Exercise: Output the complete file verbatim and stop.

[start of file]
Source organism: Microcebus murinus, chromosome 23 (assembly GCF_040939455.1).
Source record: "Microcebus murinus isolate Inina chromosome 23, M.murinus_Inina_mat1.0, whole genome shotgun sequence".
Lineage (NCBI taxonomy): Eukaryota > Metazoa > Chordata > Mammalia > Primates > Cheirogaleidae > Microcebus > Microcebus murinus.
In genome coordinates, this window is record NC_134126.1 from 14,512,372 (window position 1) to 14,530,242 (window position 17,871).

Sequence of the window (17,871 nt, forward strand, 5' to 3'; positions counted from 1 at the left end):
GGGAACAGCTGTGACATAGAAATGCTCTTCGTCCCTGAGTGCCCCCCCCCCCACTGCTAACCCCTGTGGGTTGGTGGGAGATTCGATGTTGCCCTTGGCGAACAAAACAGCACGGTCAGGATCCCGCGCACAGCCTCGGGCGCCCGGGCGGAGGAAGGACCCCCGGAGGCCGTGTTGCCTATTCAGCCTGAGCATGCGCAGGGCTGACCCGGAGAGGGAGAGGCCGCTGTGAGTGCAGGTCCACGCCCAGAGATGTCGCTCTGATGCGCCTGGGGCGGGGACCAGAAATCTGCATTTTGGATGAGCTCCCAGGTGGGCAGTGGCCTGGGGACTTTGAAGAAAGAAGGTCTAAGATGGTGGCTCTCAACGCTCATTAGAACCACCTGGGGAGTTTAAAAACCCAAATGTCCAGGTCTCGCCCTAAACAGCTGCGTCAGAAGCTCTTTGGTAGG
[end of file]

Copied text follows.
Source organism: Microcebus murinus, chromosome 23 (assembly GCF_040939455.1).
Source record: "Microcebus murinus isolate Inina chromosome 23, M.murinus_Inina_mat1.0, whole genome shotgun sequence".
Lineage (NCBI taxonomy): Eukaryota > Metazoa > Chordata > Mammalia > Primates > Cheirogaleidae > Microcebus > Microcebus murinus.
In genome coordinates, this window is record NC_134126.1 from 14,512,372 (window position 1) to 14,530,242 (window position 17,871).

Sequence of the window (17,871 nt, forward strand, 5' to 3'; positions counted from 1 at the left end):
GGGAACAGCTGTGACATAGAAATGCTCTTCGTCCCTGAGTGCCCCCCCCCCCACTGCTAACCCCTGTGGGTTGGTGGGAGATTCGATGTTGCCCTTGGCGAACAAAACAGCACGGTCAGGATCCCGCGCACAGCCTCGGGCGCCCGGGCGGAGGAAGGACCCCCGGAGGCCGTGTTGCCTATTCAGCCTGAGCATGCGCAGGGCTGACCCGGAGAGGGAGAGGCCGCTGTGAGTGCAGGTCCACGCCCAGAGATGTCGCTCTGATGCGCCTGGGGCGGGGACCAGAAATCTGCATTTTGGATGAGCTCCCAGGTGGGCAGTGGCCTGGGGACTTTGAAGAAAGAAGGTCTAAGATGGTGGCTCTCAACGCTCATTAGAACCACCTGGGGAGTTTAAAAACCCAAATGTCCAGGTCTCGCCCTAAACAGCTGCGTCAGAAGCTCTTTGGTAGG